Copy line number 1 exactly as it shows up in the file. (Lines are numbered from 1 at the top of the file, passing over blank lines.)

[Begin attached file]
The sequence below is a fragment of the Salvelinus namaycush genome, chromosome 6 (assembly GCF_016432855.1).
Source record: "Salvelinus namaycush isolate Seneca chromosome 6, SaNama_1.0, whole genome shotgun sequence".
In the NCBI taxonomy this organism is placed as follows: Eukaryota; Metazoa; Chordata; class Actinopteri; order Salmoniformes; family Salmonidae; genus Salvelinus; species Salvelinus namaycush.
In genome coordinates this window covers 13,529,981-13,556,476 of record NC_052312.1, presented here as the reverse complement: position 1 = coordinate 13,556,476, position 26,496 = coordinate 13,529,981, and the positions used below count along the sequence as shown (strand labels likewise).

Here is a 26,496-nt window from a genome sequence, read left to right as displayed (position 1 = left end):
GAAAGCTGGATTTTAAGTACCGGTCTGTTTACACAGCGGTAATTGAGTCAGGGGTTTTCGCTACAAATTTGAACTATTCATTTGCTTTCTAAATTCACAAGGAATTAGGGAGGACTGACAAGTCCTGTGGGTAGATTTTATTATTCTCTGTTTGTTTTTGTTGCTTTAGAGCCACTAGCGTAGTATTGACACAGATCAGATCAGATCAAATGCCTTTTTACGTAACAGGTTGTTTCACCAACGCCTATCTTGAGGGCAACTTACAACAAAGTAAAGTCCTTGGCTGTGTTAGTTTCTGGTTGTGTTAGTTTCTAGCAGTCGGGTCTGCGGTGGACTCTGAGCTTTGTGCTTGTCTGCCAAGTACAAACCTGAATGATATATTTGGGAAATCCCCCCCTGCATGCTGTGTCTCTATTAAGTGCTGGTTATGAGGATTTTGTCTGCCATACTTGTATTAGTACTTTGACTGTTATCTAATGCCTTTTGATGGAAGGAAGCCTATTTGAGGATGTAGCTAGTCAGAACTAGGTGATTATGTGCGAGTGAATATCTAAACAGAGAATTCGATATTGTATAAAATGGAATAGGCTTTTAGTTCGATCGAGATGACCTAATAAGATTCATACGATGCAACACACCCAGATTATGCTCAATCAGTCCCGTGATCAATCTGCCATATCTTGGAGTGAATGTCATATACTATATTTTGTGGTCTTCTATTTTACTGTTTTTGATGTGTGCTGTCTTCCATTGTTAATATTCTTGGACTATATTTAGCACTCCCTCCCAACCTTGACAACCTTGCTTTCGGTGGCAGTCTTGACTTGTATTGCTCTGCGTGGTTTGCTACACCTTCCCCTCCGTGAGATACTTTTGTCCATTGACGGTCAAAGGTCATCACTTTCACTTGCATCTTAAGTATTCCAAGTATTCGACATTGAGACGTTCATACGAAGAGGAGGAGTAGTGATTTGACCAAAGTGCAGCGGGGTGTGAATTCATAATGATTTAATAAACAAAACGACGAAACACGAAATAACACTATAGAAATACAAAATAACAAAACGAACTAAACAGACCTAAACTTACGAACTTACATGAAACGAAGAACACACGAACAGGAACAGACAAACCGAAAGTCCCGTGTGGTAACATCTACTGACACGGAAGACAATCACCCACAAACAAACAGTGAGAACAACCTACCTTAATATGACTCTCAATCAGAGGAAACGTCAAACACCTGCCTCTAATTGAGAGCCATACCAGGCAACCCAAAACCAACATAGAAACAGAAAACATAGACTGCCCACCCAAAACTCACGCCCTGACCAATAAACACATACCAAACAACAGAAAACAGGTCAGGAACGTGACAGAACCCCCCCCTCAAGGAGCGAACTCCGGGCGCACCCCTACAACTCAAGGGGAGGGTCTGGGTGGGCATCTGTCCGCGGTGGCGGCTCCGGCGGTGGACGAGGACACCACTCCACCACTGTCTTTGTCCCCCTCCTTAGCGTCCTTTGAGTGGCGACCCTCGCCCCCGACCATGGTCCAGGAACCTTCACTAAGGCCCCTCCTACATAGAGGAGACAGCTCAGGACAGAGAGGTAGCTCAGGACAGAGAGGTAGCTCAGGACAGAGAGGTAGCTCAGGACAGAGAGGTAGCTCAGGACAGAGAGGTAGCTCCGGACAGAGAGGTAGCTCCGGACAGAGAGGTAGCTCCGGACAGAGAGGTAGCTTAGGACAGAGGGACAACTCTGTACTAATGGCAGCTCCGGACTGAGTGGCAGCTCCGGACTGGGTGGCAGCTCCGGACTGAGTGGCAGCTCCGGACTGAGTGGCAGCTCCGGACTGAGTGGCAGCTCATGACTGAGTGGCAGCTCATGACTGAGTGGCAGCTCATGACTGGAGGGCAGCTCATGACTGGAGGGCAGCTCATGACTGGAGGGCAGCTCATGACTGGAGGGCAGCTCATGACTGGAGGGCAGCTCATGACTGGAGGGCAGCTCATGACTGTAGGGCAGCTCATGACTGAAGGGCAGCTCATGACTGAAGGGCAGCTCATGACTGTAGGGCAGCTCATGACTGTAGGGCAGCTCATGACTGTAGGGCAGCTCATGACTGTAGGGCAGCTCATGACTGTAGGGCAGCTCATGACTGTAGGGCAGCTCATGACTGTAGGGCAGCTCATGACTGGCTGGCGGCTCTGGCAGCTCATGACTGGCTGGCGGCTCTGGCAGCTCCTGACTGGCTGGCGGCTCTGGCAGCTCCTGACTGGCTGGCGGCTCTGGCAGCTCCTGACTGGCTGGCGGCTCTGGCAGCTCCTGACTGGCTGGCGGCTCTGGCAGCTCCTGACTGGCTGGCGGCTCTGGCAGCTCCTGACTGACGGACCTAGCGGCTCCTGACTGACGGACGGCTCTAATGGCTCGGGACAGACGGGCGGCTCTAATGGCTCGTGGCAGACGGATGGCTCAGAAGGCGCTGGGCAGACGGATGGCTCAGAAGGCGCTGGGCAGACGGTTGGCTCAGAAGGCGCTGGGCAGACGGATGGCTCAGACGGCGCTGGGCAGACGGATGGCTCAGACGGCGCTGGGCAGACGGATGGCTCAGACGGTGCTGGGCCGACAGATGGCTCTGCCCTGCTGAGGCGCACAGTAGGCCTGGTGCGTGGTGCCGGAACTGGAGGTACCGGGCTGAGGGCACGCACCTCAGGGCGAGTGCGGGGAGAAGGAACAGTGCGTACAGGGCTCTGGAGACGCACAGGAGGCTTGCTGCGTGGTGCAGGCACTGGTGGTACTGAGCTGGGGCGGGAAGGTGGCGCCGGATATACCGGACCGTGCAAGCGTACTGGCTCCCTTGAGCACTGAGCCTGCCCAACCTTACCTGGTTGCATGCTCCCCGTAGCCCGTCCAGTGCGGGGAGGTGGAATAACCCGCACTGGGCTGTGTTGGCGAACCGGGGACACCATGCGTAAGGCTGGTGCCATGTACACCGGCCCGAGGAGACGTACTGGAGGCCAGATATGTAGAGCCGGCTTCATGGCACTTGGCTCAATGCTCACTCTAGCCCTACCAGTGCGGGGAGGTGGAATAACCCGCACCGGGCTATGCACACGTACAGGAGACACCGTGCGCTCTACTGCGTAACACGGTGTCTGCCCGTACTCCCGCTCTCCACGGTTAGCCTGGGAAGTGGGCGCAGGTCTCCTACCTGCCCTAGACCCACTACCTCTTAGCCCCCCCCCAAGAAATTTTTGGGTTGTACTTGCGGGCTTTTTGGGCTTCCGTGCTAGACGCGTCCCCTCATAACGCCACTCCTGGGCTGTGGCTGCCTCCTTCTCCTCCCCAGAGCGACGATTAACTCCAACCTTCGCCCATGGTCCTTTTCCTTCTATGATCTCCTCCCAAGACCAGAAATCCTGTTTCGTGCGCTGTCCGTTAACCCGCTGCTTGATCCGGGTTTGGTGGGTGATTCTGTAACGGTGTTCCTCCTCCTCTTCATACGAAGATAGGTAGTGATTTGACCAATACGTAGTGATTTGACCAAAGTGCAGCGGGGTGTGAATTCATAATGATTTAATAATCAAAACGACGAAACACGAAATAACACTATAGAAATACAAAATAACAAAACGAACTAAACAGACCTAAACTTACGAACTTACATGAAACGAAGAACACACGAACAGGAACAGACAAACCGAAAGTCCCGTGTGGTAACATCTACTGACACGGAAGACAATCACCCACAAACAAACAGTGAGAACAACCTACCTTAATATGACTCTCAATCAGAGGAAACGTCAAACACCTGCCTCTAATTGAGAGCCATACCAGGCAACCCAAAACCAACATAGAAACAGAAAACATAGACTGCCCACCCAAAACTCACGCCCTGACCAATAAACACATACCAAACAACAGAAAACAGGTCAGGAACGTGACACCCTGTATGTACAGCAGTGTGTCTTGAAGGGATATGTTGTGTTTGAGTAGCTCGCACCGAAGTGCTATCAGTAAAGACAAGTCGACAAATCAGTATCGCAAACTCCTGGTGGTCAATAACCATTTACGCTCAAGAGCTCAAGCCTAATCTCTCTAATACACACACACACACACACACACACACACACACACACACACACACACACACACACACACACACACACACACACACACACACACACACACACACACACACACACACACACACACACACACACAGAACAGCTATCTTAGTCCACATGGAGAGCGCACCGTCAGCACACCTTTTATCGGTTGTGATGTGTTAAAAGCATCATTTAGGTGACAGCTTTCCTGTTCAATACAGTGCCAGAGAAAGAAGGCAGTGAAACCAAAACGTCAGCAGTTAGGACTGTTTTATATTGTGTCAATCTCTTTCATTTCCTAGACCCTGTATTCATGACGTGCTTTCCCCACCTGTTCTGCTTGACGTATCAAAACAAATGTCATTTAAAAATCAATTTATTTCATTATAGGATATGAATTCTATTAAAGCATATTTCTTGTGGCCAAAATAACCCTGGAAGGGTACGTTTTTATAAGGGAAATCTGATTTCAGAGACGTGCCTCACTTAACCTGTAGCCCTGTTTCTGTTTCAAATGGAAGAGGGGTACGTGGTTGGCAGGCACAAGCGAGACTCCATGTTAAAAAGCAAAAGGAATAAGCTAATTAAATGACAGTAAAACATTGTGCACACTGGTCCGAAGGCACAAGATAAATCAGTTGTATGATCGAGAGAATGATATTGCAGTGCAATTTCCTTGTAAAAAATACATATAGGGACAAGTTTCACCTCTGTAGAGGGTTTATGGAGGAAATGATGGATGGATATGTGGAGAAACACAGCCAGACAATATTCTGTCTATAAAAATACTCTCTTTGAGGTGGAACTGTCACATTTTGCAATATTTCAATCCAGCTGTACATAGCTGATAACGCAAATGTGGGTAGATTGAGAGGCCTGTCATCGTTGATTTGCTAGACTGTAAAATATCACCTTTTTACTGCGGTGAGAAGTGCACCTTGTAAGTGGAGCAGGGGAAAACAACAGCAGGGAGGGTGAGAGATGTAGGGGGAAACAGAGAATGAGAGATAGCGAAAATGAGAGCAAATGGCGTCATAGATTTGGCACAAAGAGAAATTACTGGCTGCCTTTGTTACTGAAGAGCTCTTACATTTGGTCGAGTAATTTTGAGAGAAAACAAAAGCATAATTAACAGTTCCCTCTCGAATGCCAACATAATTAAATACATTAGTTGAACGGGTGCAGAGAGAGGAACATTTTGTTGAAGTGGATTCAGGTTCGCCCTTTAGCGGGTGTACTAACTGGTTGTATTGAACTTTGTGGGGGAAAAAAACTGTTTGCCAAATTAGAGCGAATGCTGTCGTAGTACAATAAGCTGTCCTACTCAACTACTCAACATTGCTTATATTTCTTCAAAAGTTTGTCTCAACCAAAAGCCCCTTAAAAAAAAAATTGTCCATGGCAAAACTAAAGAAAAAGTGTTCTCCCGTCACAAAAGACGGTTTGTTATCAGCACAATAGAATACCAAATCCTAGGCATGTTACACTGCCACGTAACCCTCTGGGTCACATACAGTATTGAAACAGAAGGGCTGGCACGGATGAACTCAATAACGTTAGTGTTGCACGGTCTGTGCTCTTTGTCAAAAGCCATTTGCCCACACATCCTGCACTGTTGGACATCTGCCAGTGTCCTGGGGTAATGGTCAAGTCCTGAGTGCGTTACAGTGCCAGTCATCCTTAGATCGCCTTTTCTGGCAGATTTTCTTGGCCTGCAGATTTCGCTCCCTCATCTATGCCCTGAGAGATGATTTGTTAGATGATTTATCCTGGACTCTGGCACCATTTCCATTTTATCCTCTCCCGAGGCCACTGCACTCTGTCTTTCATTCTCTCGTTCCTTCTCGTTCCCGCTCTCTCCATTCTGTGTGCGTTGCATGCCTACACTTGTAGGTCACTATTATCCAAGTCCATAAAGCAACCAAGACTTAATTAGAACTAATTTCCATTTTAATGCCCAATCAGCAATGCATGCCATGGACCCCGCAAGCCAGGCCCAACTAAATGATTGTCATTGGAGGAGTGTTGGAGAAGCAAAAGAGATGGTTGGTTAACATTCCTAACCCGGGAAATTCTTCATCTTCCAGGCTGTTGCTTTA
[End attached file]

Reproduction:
The sequence below is a fragment of the Salvelinus namaycush genome, chromosome 6 (assembly GCF_016432855.1).